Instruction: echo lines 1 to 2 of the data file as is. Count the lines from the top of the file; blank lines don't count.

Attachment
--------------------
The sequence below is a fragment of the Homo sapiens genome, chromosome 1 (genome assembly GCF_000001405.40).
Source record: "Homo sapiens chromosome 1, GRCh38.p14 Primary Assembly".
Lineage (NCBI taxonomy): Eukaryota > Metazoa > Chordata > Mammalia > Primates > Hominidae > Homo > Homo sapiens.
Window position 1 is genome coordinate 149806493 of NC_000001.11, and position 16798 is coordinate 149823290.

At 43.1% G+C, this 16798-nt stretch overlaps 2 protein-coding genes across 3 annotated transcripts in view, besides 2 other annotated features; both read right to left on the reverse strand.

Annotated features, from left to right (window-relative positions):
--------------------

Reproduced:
The sequence below is a fragment of the Homo sapiens genome, chromosome 1 (genome assembly GCF_000001405.40).
Source record: "Homo sapiens chromosome 1, GRCh38.p14 Primary Assembly".